So many anniversaries, so little time…
Sunday marked the seventy-eighth birthday of the "architect of rock & roll" Little Richard—a true cultural pioneer when he burst on the scene in late 1955 with his first chart hit "Tutti Frutti."
Elvis Presley of course was the one who put R&R on the map in the following year, but it was Little Richard Penniman's screaming vocals and wild piano-pounding—inciting teen hysteria (and occasional riots) at many of his gigs—that made rock & roll dangerous, and therefore all the more attractive to young audiences. (Imagine the backlash if the culture police knew he was also gay!)
But after a string of raucous hits (including "Long Tall Sally," "Lucille," and "Rip It Up") Richard left show business in 1957 when he literally "saw the light"—a flaming streak in the night sky, which he took as a sign from God to quit rock & roll and become a preacher (a logical conclusion that anyone would take).
The light turned out to be the Russian satellite Sputnik, but he nevertheless abandoned his tour the next day.
Fortunately Richard kept his music alive as a gospel-singing evangelist and eventually returned to rock & roll five years later, beginning with two tours of England (where the early Beatles and Rolling Stones opened for him), leaving an indelible impression on the next generation of rock & rollers.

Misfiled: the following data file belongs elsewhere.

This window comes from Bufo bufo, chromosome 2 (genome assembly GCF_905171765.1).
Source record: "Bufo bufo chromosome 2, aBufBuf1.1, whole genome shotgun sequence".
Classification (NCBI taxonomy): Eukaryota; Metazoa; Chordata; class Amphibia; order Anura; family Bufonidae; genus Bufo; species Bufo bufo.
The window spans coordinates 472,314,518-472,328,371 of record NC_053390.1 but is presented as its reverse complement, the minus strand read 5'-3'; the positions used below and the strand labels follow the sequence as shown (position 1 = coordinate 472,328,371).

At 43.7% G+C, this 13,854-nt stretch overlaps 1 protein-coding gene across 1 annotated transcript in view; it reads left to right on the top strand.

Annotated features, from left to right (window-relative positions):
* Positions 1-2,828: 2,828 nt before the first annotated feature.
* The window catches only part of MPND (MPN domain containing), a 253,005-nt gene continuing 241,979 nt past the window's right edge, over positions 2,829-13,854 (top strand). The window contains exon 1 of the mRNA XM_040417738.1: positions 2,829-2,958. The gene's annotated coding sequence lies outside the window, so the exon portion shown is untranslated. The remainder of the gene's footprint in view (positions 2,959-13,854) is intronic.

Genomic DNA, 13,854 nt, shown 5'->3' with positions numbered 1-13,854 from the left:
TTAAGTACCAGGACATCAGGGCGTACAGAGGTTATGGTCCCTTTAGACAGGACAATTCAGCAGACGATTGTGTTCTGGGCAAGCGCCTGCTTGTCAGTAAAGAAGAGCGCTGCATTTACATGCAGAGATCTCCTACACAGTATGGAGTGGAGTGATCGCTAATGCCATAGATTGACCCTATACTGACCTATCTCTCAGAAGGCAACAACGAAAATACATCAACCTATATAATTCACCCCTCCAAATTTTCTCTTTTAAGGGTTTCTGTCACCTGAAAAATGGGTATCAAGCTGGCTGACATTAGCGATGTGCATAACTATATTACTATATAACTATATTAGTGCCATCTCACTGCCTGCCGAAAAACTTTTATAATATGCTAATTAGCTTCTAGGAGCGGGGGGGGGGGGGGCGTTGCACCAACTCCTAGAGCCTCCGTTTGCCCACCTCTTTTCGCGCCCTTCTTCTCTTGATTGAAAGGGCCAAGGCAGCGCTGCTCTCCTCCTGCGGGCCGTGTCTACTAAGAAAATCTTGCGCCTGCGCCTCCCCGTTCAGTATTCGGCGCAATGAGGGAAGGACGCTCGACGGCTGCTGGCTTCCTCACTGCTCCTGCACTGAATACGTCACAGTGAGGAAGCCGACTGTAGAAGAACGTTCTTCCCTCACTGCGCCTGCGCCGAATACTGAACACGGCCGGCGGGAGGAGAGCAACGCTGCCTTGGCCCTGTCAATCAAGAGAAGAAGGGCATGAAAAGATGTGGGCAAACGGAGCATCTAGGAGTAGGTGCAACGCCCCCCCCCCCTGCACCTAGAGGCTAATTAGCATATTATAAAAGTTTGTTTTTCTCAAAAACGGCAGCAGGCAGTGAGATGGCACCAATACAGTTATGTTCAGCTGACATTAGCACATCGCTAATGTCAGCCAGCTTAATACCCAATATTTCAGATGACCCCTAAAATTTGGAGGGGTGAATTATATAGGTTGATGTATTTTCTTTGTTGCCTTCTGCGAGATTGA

Today is the sixty-seventh birthday of the late Jim Morrison, the Doors' lead singer, who is expected to be pardoned tomorrow on his conviction of indecent exposure while performing onstage in Miami in 1969.
The outgoing Governor of Florida, Charlie Crist, has requested the posthumous pardon of Morrison, based on the fact that there was little evidence—and no photographs—of the extraordinary charges, denied by everyone on stage that night.
Morrison—who, in the spirit of Lenny Bruce, loved to push the envelope of acceptable performance—did admit to a profanity-laden rant (an apparent first in Dade County) and taking off his shirt (a potentially capital offense in Florida in 1969).
Amid increasing controversies, Morrison eventually left the band and settled in Paris, where he died in 1971.
Today is also the thirtieth anniversary of the death of Beatles' founder John Lennon, occurring two months after his fortieth birthday, the anniversary I prefer to focus on (as I did in an earlier post).
Suffice it to say, on that night in New York we lost perhaps the most innovative force in popular music. Chalk it up to coincidence, but the three decades of rock music after Lennon's passing don't seem to hold up as well as the two-and-a-half decades before—especially in terms of breakthrough innovation. To echo Lennon's own lyrics: Tell me why.
The common denominator among these three artists? They were rock & roll deviants who took enormous creative risks, disrupted business-as-usual practices, and broke cultural rules to bring something new into the world.
If you believe in the power of disruptive innovation—a useful starting point for twenty-first century entrepreneurs (aren't we all?)—then Penniman, Morrison, and Lennon have a few things to teach you.